My faith has never been discussed with a patient at the pharmacy counter. Ms. Thompson's accusation that objectors try to scare patients with misinformation or impose their morality is nothing more than a recycled urban legend. In fact, when the Alberta College of Physicians and Surgeons were asked to substantiate this claim, they admitted in 2002 that it was polemical hearsay from groups who provide birth control and family counseling to women.

Contrary to Ms. Thompson's article, pharmacist regulators already have decided that rights of the patient do not supercede those of the pharmacist. The Alberta College of Pharmacists is fully aware that I do not participate or refer for morally controversial products. Manitoba has developed a conscience clause whereby a pharmacist may refuse to participate or refer. It is much easier to steamroller freedom of conscience, as she has demonstrated so well, rather than develop policies that protect everyone. All we need is the political will.

As birth control products constitute only a small fraction of products available, my conscientious objections were considered reasonable according to Alberta Human Rights Law. Freedom does not mean license, which is why human rights laws do not protect those who wish to harm others. Can Ms. Thompson name a Jehovah's Witness who is employed as a paramedic, where providing blood products is a majority of the job description?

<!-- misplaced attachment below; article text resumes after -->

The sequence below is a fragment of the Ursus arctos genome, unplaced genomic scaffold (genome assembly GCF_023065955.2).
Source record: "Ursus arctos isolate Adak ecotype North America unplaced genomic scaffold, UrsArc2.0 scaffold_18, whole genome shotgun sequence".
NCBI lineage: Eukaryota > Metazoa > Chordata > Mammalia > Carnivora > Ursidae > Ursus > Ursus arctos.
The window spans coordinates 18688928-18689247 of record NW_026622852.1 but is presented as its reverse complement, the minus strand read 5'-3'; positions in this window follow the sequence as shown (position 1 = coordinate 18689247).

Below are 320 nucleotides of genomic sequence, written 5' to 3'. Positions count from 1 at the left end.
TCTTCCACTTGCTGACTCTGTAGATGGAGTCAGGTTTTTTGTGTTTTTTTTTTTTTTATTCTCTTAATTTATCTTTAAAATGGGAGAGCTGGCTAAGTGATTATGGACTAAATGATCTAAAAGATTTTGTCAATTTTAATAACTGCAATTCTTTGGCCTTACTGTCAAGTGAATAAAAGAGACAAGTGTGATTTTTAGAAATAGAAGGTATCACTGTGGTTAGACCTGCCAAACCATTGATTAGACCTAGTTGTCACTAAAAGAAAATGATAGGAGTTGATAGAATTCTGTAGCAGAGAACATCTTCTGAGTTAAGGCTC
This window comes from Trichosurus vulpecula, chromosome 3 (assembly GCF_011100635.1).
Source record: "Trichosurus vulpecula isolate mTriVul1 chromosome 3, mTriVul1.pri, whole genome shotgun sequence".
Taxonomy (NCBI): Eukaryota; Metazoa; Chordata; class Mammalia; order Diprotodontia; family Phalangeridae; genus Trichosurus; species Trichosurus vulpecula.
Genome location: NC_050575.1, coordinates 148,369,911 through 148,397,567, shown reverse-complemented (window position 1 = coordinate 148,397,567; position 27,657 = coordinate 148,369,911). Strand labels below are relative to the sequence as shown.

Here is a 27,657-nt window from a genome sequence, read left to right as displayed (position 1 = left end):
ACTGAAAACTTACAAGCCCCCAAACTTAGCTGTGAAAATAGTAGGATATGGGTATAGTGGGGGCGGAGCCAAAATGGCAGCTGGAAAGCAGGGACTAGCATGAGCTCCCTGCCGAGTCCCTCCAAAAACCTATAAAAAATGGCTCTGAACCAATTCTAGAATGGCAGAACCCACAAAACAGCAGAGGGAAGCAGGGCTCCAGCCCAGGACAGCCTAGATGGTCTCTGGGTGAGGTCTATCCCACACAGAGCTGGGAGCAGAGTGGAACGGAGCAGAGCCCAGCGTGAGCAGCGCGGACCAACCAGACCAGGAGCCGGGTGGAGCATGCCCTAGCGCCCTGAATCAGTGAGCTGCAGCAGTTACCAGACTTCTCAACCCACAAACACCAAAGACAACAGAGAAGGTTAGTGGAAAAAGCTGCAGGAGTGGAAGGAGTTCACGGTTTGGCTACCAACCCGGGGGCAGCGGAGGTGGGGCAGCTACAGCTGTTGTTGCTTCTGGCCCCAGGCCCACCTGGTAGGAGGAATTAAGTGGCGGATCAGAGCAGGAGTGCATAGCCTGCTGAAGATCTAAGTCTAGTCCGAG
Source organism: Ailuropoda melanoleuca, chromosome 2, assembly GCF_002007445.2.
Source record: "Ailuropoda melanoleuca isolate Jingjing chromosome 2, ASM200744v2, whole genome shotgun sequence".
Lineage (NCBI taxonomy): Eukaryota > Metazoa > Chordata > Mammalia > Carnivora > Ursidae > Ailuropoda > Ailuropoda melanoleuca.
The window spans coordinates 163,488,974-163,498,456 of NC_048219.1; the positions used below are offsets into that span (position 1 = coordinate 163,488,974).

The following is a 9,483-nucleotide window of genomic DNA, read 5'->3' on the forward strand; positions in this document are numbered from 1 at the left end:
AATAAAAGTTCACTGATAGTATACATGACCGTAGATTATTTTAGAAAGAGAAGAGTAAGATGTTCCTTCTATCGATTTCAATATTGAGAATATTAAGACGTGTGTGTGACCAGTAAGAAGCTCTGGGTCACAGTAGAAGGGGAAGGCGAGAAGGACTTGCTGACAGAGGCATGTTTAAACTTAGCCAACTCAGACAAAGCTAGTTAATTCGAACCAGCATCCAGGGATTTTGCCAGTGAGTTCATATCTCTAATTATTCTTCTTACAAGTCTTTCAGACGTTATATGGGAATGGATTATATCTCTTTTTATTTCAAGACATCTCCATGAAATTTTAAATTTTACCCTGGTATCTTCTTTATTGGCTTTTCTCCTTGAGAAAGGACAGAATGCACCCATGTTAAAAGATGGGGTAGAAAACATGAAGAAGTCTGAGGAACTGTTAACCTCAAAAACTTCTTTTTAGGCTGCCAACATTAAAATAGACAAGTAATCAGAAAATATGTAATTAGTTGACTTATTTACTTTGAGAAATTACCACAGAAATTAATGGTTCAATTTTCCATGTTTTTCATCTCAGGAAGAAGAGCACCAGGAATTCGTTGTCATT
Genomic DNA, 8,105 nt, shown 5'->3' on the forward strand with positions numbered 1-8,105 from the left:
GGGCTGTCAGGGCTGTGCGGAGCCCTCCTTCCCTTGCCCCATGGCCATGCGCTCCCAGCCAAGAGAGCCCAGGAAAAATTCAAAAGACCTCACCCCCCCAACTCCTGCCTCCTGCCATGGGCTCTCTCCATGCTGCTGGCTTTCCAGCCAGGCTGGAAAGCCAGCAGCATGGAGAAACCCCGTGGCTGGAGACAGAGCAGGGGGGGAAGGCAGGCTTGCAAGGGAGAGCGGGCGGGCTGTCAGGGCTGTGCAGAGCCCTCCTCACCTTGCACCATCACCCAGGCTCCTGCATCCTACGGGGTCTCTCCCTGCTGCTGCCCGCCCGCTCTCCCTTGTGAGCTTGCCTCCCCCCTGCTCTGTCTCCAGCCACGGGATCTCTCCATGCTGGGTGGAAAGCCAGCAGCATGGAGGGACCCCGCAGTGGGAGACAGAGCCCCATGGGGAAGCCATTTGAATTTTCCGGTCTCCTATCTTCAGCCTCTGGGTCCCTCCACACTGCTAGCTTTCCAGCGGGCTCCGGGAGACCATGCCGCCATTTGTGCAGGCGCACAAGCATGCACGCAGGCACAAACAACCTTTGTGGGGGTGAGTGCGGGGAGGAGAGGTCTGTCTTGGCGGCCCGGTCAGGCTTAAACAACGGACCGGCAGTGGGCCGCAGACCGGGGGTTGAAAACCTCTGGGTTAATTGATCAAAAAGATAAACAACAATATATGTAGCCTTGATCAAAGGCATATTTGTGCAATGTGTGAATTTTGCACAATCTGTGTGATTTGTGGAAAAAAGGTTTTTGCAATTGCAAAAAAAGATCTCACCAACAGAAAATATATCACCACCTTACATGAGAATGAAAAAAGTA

Sadly, to people like Ms. Thompson, the "bedrock value" of religious tolerance goes "both ways" only if one agrees with her ideology. Freedom of conscience and religion is for everyone, even those with "fringe concerns." Should such pharmacists be treated as second class citizens because they choose to protect the lives of all their patients?

Where is the author's proof that the patient's rights come first? Her claim is not grounded in law or ethics, as any constitutional lawyer will tell you. Dr. John R. Williams, former Director of Ethics for the Canadian Medical Association in 2000, stated that the CMA's policy of mandatory referral for abortion was dropped because there was no ethical consensus to support it. The claim, that the fiduciary duties of physicians require them to subordinate their conscientious convictions to those of their patients, rests upon a more recent Supreme Court of Canada ruling that fiduciary relationships and obligations are "shaped by the demands of the situation"; they are not governed by a "fixed set of rules and principles."

I demand that Ms. Thompson show me how her morality is superior before she forces me to live by it or leave my profession. Name the pharmacists who have tried to impose their morality on patients. If she can't, she must retract her accusations and apologize.

People know they can trust me to protect them in a life or death scenario. It is my dignity as a human being, not a dehumanized pharmaceutical robot, that rejects the social and verbal engineering presented in this so-called professional and scientific forum.

Maria Bizecki, BSP
Calgary, Alberta

People without Conscience

Reproduced with permission

Richard M. Doerflinger
Deputy Director, Pro-Life Activities
U.S. Conference of Catholic Bishops Secretariat